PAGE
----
The highest quality option actually produces a picture that’s often very close in quality to a decent quality Freesat broadcast. Colours and contrast are both reasonably rich and believable, for a start. But this can be said too of most of the programmes as they appear on the Net version of the iPlayer.
Where the High Quality video option on the Freesat box scores points over the Internet-based iPlayer is with its sharpness and relative freedom from compression artefacts. Regarding the sharpness, foreground objects, at least, possess levels of detail and clarity never witnessed when watching on the iPlayer either online or via a web-based games console like the PS3 or Wii.
There’s a little softness in background areas, as you’d expect with any intelligent compression system. But it’s relatively low level, seldom leaving the image as a whole feeling soft. What’s more, the amount of softness seems actually well judged, since it tends to helpfully smooth away the majority of MPEG blocking noise that inevitably tends to accompany any heavily compressed video image to some extent.
In fact, MPEG noise only crops up to a distracting extent using the High Quality option relatively rarely – more often than not where there’s an expanse of a single colour, such as a skyscape or background wall. Or where there’s mist or smoke swirling around a scene.
Another pleasant surprise is how free of streaming judder the High Quality pictures were. As I noted before, my broadband connection is much faster than the 1,500kbps of the High Quality feed, so I guess the iPlayer stream wasn’t under any pressure. But even so, the Freesat feed streams with surprisingly little evidence of the subtle stuttering that I’ve noted on, for instance, the PS3’s iPlayer feed.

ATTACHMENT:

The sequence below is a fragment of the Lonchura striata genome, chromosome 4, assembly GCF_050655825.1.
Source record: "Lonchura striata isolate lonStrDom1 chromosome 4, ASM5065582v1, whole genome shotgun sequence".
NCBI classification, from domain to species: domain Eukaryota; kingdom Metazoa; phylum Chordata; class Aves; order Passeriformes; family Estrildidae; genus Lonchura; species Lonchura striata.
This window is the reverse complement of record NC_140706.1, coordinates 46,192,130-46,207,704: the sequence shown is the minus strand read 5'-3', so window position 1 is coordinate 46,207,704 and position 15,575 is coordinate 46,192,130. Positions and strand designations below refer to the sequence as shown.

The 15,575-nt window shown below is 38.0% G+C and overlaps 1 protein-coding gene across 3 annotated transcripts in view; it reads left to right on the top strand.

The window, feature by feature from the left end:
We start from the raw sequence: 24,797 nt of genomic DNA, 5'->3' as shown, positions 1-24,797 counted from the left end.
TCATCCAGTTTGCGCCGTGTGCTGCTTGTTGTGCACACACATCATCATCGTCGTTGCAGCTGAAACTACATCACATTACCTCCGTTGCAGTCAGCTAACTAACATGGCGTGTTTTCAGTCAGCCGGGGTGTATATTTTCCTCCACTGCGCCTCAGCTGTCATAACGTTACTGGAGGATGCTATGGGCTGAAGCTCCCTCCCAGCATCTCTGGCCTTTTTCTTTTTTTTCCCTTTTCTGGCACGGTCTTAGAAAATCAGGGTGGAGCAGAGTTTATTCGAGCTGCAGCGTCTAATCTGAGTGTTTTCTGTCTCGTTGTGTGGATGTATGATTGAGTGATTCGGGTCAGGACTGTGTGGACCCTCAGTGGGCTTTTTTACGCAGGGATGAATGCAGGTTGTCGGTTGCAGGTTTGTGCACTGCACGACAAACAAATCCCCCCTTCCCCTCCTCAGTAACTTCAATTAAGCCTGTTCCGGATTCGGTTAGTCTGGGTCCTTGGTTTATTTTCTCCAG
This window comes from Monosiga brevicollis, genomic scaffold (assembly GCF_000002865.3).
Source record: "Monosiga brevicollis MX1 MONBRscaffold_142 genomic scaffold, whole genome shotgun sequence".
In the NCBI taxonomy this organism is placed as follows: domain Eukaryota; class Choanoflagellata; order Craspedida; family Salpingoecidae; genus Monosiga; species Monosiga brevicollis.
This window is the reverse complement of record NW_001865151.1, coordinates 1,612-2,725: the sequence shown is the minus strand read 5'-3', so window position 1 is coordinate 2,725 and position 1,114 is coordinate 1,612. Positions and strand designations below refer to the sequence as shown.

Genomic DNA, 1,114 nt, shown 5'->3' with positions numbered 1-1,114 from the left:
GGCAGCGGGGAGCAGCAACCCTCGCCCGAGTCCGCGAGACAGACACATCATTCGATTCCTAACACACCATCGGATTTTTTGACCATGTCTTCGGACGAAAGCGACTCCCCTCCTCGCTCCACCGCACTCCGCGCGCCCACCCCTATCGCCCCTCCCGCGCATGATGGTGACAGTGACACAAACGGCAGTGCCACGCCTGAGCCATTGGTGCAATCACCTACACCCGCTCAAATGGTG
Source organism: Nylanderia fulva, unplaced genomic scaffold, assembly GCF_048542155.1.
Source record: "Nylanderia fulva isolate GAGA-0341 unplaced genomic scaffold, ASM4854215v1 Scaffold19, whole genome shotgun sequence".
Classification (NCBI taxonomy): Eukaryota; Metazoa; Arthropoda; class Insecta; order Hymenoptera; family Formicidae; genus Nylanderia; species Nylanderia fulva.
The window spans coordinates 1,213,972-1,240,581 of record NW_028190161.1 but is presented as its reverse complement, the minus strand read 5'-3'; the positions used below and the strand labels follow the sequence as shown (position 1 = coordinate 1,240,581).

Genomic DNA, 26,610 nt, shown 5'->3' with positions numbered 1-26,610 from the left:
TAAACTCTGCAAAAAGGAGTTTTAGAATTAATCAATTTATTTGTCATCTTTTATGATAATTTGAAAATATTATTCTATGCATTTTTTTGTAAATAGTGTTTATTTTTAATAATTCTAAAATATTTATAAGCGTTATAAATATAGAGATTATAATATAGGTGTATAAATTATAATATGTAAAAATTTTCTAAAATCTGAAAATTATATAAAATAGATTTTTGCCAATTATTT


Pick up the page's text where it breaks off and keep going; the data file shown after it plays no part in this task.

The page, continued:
Switching to the Standard quality, 800kbps stream, its shortcomings versus the higher quality stream are immediately obvious. The image looks generally softer – especially but not exclusively over background image elements. This softness becomes more obvious, too, when there’s a lot of motion in the image, as moving objects blur quite noticeably. Presumably, the relatively heavy compression engine simply doesn’t have the output bandwidth available to it to handle rapid changes in the image content.
Now that I come to think of it, there was occasionally a trace of this motion blur with the higher bandwidth stream too. But it’s rare enough and subtle enough with this stream not to really distract. In fact, if you have a relatively low spec LCD TV, you’ll probably struggle to discern where your TV’s motion blur ends and the iPlayer feed’s starts.
The motion blur certainly can distract with the 800kbps feed, though. Not to an extent that the picture becomes remotely unwatchable, but enough to remind you that you’re watching a streamed online feed rather than a broadcast.
The Standard quality feed also suffers more with block noise than the higher quality feed, but again this is sensibly handled, being restricted almost exclusively to monotone backgrounds. Contrast levels in the standard feed look comparable with those of the higher quality feed, and colours look as natural too. The only distinction is that there’s slightly more evidence of colour banding/striping, especially, again, in background areas.